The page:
Home RIP R.I.P. – Martin Pelser

R.I.P. – Martin Pelser


Springbok Martin Pelser has passed away after having a stroke in May.

Pelser played 11 test and scored two tries for the Springboks

Doc Craven had this to say about Martin Pelser who had only one eye…..

It always astounded me how he could see all over the field with only one eye, yet it never seemed to bother him and he played with fury and commitment.

He, Doug Hopwood and Hugo van Zyl formed a cohesive unit and helped the tight forwards in the set play while the tight forwards responded by helping them in the loose. Martin Pelser was strong, fast, and he had the marvellous quality of anticipation.

A tough man who could use his fists if necessary, but only if sorely provoked. He was too much of a gentleman to pick fights on the field.

Martin turned professional eventually; I don’t hold it against him at all. We were caught napping when some eight or nine Boks turned professional at the time. I don’t believe his heart was in it though, and I think he only did it because he possibly needed the money at the time.

One of the great loose forwards of all time.

All Black legend Colin Meads said Pelser was one of the hardest players he ever faced.

He plays his first test match on against the French in a historical series for the Blues .

He is then selected to play in a series of four games against the All Blacks which is won by the Springboks with two wins, one draw and one loss.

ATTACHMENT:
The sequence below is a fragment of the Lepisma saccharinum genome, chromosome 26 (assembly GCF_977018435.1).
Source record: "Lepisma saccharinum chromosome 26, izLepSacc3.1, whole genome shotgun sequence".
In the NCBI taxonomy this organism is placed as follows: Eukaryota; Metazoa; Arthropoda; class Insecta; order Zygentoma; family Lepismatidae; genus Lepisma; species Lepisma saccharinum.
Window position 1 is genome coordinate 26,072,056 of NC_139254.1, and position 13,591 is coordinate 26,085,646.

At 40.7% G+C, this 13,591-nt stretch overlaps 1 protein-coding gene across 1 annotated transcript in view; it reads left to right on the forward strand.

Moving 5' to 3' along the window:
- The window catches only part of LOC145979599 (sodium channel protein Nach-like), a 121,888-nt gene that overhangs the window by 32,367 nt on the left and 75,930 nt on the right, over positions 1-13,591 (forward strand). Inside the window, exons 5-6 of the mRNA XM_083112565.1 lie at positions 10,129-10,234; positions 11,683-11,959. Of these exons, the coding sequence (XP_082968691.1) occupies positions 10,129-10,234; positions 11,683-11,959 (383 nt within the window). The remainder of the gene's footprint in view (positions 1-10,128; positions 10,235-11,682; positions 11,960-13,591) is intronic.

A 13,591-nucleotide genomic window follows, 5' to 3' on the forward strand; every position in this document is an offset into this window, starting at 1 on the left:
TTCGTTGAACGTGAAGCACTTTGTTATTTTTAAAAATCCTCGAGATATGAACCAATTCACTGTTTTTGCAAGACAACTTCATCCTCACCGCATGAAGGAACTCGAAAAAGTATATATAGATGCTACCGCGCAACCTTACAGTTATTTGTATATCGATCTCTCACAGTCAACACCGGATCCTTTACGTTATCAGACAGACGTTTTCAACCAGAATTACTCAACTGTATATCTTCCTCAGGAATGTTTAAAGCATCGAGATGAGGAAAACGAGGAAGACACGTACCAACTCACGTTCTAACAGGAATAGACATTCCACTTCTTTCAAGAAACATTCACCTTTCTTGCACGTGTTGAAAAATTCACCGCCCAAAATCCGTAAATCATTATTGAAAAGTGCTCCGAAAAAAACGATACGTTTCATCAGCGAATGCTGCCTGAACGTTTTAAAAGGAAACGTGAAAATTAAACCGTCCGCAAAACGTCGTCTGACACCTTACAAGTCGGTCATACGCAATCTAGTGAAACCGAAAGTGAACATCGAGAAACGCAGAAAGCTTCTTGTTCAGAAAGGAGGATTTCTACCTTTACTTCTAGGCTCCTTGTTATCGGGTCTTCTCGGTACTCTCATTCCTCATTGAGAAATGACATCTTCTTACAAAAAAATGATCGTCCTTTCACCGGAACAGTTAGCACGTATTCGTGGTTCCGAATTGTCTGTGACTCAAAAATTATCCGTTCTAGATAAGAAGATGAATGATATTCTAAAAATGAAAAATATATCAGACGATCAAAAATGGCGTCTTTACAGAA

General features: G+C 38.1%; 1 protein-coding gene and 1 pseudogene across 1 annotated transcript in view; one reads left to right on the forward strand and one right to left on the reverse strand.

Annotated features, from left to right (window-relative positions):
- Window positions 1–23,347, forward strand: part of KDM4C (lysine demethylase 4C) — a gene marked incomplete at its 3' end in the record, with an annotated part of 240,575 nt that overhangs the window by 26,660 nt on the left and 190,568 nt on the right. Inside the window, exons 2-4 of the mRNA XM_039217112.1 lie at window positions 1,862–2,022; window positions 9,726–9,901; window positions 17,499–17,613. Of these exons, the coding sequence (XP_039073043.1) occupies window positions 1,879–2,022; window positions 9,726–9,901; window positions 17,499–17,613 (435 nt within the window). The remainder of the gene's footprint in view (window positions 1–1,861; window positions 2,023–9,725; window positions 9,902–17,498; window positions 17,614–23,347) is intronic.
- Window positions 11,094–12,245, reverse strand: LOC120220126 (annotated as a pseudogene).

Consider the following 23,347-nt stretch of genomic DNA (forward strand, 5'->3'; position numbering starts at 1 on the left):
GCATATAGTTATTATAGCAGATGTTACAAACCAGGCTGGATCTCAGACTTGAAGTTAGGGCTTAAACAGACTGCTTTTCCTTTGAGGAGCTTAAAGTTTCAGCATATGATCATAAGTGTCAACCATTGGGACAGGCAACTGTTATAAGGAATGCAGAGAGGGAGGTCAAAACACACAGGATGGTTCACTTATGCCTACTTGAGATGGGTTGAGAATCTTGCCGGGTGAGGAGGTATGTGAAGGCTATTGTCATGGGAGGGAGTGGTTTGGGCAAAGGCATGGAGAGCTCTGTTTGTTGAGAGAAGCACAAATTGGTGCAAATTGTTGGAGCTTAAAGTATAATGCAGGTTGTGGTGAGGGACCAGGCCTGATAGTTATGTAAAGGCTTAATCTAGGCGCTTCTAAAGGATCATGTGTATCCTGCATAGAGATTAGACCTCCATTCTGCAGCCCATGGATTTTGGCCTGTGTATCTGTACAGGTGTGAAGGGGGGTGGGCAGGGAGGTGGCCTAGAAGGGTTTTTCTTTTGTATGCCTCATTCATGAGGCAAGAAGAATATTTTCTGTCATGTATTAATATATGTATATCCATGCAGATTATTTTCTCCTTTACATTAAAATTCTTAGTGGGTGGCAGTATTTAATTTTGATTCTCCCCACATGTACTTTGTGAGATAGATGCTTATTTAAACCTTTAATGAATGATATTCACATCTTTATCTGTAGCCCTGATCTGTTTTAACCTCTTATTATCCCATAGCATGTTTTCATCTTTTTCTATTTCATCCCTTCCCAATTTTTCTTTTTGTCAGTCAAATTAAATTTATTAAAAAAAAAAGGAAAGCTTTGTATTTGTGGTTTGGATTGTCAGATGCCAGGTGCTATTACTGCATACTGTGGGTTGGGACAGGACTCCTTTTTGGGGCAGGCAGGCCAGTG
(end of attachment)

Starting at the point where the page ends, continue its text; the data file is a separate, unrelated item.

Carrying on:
In 1960-1961 he was selected three times with the Springboks , who toured Europe . He beat Wales 3-0. He then took the win against Ireland 8-3.

The , South Africans concede the draw in Paris 0-0.

Martin Pelser then took part in three victories over the Irish and Australians in 1961, completing this series with his international career.

He does his whole career in the Transvaal province.


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  1. To play 11 tests those days with travel what it was, rugby being amateur, was the equivalent to 50 these days. Pelser was apparently as tough as they came, it was before my time, but I’ve read stories of the tours of those days. RIP

  2. Here I found it: ” Although all members of the SARB loudly
    proclaimed their adherence to amateurism, it was apparent that many
    Afrikaners, like the French, did not entirely share the enthusiasm of the
    Anglo-Saxons. Moreover, the late 1950s saw attempts to bring rugby
    league to South Africa and a number of prominent Springboks, such as
    Tom van Vollenhoven, Wilf Rosenberg and Alan Skene, left to play for
    English league clubs. Martin Pelser, one of those who turned to league,
    stated bluntly that ‘I cannot recount the many days of unpaid leave I had to
    take for the sake of amateur rugby… Amateur rugby, and especially
    Springbok rugby, is a game for rich men’s sons. I, and others like me,
    could no longer afford it.’29 Although rugby league in South Africa never
    got off the ground, the need to protect its players from the lure of
    professional league became a major concern of the SARB”


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